China blasts proposal to name D.C. street for dissident Liu Xiaobo

 

McClatchy Foreign Staff

China reacted brusquely Wednesday to a vote in the U.S. Congress that approved renaming a street outside the Chinese embassy in Washington after China’s most famous political prisoner.

A Foreign Ministry spokeswoman, Hua Chunying, labeled as “purely a farce” the vote by the House Appropriations Committee to name the street for Liu Xiaobo, who was sentenced to 11 years in prison in 2009 for “inciting subversion of state power.” Liu’s crime was gathering signatures for a human rights charter similar to one that helped end communist rule in the former Czechoslovakia.

Liu won the Nobel Peace Prize in 2010, angering China’s Communist Party and raising his profile but doing little so far to expedite his release.

In an effort to increase pressure on China, the House Appropriations Committee on Tuesday approved an amendment to a must-pass State Department spending bill that directs the secretary of state to rename the street outside the Chinese embassy “Liu Xiaobo Plaza.”

If the full House of Representatives passes the bill, as is expected, and the Senate and President Barack Obama also approve it, the official address of the Chinese embassy would become 1 Liu Xiaobo Plaza.

“Every piece of incoming mail to the embassy would bear the name of the imprisoned Nobel laureate,” said Rep. Frank Wolf, a Virginia Republican who proposed the amendment and who’s one of China’s most vehement U.S. critics.

Wolf’s pressure play has been all but ignored by the media in China, where Liu’s name is “sensitive” and largely censored. Among Western experts on China, there’s been a debate on the wisdom of the congressional move, with some seeing it as the latest “tit for tat” that prevents China and United States from fully engaging on issues that divide them.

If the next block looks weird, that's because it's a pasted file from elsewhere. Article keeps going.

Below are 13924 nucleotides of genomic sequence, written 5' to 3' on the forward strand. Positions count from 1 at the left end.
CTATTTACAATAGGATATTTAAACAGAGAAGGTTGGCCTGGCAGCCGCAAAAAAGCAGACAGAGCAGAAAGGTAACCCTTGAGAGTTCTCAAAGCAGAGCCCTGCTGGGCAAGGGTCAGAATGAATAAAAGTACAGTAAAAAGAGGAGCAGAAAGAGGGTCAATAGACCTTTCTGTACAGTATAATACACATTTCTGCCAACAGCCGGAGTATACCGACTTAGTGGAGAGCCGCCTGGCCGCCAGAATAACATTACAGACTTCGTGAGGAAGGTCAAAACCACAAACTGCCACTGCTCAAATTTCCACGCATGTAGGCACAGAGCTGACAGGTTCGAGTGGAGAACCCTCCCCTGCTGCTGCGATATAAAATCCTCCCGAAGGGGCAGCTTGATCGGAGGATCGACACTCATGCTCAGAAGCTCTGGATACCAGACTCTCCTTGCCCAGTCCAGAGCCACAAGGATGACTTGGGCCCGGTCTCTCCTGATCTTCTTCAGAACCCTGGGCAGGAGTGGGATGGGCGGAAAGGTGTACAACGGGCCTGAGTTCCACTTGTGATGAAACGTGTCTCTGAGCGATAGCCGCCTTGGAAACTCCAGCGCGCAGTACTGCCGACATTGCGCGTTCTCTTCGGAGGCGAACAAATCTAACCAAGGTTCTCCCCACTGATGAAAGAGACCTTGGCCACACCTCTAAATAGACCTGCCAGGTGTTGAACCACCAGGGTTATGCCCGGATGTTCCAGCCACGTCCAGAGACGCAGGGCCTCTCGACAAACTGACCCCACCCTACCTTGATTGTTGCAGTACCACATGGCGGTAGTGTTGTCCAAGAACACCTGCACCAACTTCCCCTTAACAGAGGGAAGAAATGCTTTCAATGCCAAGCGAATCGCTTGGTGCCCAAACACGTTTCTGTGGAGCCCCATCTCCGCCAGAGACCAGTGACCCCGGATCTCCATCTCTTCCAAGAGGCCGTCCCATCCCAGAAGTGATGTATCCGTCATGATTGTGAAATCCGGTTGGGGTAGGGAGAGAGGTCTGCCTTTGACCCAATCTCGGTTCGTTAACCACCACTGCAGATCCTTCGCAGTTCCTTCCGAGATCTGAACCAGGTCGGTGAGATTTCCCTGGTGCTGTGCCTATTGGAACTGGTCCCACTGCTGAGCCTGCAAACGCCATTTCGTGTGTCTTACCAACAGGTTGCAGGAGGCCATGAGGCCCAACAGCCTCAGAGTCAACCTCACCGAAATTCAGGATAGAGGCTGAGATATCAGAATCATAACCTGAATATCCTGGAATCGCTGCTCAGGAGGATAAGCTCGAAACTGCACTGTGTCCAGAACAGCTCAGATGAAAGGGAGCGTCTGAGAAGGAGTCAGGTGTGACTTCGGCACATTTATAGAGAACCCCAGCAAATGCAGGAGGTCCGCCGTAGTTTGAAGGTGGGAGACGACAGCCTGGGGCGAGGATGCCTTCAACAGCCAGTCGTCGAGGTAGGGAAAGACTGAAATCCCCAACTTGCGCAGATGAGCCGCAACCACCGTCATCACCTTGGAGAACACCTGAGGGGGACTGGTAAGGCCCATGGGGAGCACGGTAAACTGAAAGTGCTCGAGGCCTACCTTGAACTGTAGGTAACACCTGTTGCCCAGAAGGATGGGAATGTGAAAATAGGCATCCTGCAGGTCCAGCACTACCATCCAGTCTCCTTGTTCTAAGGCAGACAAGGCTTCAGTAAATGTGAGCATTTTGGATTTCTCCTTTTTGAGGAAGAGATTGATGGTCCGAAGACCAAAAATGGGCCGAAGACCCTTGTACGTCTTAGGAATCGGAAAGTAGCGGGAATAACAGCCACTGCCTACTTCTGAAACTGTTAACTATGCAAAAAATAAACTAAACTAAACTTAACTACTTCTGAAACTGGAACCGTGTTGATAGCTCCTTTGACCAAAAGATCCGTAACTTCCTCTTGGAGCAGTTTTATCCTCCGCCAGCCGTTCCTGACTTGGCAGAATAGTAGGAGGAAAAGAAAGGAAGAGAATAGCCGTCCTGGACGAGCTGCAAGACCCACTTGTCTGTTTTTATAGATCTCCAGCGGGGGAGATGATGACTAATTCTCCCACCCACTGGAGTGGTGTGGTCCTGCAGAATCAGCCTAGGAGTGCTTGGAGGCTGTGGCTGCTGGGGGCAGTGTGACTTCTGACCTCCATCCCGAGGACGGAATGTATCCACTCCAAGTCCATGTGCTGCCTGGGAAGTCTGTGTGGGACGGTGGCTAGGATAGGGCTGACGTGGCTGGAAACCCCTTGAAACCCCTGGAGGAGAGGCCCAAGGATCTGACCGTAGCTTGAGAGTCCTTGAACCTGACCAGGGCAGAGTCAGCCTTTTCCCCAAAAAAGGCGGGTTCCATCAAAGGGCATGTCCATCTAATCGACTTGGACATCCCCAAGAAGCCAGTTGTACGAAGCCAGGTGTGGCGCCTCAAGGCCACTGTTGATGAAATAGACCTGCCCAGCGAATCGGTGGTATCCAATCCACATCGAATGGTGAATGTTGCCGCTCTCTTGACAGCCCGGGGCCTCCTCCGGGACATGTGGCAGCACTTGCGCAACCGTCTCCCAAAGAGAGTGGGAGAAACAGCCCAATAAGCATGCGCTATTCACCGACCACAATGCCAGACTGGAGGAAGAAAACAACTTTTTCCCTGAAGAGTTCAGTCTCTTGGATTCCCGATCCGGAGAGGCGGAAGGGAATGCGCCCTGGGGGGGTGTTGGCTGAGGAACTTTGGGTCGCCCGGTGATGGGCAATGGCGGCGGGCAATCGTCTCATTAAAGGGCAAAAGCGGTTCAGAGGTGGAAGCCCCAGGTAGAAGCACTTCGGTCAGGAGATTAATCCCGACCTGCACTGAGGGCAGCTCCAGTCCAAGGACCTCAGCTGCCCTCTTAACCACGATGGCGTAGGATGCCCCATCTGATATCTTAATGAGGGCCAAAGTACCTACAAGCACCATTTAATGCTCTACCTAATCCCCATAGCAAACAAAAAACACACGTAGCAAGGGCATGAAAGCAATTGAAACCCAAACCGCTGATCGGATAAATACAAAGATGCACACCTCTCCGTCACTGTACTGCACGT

Supporters note that Congress previously has renamed streets in Washington to honor international defenders of human rights. In 1984, it honored Soviet dissident Andrei Sakharov by renaming part of the street in front of the Soviet embassy.

Wolf originally sought his amendment to highlight the 25th anniversary of China’s crackdown on the 1989 Tiananmen Square demonstrations, of which Liu was an enthusiastic participant.

“This modest effort would undoubtedly give hope to the Chinese people who continue to yearn for basic human rights and representative democracy, and would remind their oppressors that they are in fact on the wrong side of history,” Wolf and other members of the House said in support of the amendment.

On Twitter and other social media, commenters have wondered whether China would retaliate by naming a street outside the U.S. embassy in Beijing after a U.S. nemesis, such as former National Security Agency contractor Edward Snowden. When asked whether China would respond in such a manner, Hua, the Foreign Ministry spokeswoman, smiled and dodged the question.

“What kind of measures do you think China should adopt?” she asked. She then issued a broadside against Liu, saying he’s “a criminal who has been sentenced according to law by Chinese judicial authority due to violation of Chinese law.”

Two hours before she spoke, U.S. Ambassador Max Baucus delivered his first substantive speech in China since he took the post earlier this year. Speaking to a Beijing luncheon of U.S. business organizations based in China, Baucus noted the strong economic ties between the countries and the commitment of Obama and Chinese President Xi Jinping to a “new model” of relations.

Baucus, however, also mentioned two issues that divide the two countries: cyberspying and human rights.

“In the past year, China has arrested several moderate voices who had peacefully advocated for such basic things as good governance and the rights of ethnic minorities and the rule of law,” Baucus said.

While Baucus didn’t name names, it was likely he was referring to Pu Zhiqiang, who was arrested last month, and Xu Zhiyong, who was sentenced to four years in prison earlier this year. Both were detained on charges similar to those that sent Liu to prison.

Before he became the ambassador, Baucus was a member of Congress for 38 years, including 35 in the Senate. It’s unknown how he views the House’s attempt to rename the street for Liu. According to U.S. embassy staff, the ambassador, after lunching with business leaders, didn’t have time to take questions Wednesday from reporters.

McClatchy special correspondent Tiantian Zhang contributed to this report.

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